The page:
For years now observers and experts alike have agreed that the U.S. patent system is broken. What they can't agree on is how it should be fixed. Not to worry, says the Obama Administration. There is a plan in motion.
In a Mercury News piece at SiliconValley.com, writer Chris O'Brien details a conversation he had with U.S. Patent and Trademark Office director David Kappos. Even Kappos admits the system is broken. "We are trying to work our way through a broken system," he told O'Brien. The goal is to improve the average time between application and approval from the typical three and a half years (which is how long Facebook waited for approval of its news feed patent) to a single year.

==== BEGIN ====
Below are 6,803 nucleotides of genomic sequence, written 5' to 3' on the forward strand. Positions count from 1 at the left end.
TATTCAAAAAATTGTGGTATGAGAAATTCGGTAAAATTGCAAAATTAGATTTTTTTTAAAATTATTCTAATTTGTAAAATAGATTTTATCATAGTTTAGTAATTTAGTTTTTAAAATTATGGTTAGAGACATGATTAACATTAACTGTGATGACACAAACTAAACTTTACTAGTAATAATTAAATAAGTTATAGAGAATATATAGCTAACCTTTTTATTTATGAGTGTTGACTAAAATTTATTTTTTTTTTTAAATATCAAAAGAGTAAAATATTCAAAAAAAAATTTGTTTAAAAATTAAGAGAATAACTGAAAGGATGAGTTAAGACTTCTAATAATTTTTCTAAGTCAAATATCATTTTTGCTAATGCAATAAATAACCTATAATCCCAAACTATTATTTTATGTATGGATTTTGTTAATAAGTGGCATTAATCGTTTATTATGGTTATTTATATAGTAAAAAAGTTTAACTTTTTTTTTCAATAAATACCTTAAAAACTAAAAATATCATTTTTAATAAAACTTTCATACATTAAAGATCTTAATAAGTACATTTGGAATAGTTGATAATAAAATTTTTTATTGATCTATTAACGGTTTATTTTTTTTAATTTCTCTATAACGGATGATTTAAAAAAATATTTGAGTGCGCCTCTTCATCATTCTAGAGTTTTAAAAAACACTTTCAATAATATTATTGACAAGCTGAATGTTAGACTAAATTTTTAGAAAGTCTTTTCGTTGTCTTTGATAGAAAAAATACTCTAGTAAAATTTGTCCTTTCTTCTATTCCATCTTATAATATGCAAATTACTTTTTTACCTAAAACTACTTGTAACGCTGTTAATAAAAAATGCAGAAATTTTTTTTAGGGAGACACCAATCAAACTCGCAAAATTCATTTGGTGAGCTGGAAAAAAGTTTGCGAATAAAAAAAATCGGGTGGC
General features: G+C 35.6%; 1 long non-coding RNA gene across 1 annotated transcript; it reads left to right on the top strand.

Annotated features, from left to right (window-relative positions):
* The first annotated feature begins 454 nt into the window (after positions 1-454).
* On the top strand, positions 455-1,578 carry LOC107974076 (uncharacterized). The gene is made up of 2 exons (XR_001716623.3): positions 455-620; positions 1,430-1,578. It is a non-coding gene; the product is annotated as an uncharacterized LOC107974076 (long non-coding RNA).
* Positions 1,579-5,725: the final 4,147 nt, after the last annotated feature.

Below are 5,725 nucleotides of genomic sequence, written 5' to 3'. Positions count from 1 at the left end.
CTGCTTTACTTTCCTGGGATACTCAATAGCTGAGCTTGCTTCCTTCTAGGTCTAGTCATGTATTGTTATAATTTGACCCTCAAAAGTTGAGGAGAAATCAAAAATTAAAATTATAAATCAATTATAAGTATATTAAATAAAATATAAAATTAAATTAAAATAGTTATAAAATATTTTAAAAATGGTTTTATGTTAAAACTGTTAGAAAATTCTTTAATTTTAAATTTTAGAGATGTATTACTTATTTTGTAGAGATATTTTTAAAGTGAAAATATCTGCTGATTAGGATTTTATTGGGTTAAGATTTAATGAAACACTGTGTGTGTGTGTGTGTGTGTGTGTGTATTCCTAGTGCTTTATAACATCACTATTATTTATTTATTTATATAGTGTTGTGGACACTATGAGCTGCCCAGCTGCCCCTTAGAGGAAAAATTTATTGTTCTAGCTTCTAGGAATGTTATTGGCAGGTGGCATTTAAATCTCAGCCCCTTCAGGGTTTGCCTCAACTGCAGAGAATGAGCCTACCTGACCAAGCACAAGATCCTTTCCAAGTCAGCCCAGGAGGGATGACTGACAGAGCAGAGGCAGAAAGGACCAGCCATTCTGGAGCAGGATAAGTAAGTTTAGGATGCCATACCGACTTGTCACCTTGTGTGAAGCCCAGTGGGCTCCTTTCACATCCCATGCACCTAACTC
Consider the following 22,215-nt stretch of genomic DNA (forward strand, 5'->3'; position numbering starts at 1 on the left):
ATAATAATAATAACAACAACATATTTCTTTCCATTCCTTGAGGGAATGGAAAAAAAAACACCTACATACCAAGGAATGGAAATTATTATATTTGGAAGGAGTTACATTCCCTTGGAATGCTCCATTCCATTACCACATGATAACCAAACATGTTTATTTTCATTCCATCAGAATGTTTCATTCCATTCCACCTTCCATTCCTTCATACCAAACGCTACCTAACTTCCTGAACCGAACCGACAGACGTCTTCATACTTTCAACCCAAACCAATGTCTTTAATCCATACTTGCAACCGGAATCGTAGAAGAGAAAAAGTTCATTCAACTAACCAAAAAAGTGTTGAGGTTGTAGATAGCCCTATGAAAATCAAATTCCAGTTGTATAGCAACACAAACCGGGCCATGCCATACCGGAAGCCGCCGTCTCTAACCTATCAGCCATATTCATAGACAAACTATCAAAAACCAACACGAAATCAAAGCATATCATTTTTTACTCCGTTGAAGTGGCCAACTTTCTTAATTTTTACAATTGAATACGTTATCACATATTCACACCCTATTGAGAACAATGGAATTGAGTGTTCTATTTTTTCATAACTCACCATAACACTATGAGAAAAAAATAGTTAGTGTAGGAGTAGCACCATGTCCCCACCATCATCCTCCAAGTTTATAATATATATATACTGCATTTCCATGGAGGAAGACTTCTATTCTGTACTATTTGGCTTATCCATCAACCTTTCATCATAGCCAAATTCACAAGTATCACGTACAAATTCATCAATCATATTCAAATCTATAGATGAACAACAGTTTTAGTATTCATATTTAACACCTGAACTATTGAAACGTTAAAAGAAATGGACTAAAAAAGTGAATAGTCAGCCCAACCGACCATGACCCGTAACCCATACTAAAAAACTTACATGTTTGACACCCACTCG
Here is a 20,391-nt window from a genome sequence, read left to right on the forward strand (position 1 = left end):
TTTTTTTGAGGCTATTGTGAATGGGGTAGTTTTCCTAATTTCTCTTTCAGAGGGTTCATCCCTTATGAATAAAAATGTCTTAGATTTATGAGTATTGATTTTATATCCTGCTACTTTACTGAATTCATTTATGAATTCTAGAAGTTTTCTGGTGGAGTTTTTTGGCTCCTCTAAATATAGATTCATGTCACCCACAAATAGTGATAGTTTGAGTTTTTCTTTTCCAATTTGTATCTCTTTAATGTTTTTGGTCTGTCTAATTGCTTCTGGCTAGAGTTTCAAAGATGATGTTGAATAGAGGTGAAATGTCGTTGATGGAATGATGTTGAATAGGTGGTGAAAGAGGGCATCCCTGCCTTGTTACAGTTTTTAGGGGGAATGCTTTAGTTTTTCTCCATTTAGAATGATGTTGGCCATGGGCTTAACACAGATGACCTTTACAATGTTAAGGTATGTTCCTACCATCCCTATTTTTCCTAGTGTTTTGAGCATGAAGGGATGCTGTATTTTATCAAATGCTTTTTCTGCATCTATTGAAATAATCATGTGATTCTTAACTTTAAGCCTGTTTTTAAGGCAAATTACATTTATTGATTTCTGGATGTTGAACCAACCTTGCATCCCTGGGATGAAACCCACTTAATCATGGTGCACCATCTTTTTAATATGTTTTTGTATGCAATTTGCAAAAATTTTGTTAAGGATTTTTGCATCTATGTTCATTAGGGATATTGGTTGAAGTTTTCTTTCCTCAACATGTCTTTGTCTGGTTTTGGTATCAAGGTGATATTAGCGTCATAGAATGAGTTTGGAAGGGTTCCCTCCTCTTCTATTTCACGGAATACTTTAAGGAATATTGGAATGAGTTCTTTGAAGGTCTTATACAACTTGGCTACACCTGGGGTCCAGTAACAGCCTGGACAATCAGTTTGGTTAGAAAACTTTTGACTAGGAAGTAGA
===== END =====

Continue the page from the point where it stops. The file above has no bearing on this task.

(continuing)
Doing that means encouraging examiners to work more quickly, improving the PTO's IT infrastructure, and hiring as many as 2,000 more examiners, to help reduce the current backlog, which is roughly 700,000 applications. Kappos told O'Brien the PTO has reworked the examiner incentive program to "reward examiners for finding high-quality patents they can speed along," and the budget request for the new hires awaits congressional approval.
As for the IT upgrades, the agency is consulting with companies in Silicon Valley on the best way to do that. And companies in the Valley have a vested interest in speeding up the process. That region of the country is awarded more patents than any other region.
Much more will need to be done before the system is fully repaired, of course, but I agree with O'Brien. It's a start, which is more than we've had for a long time.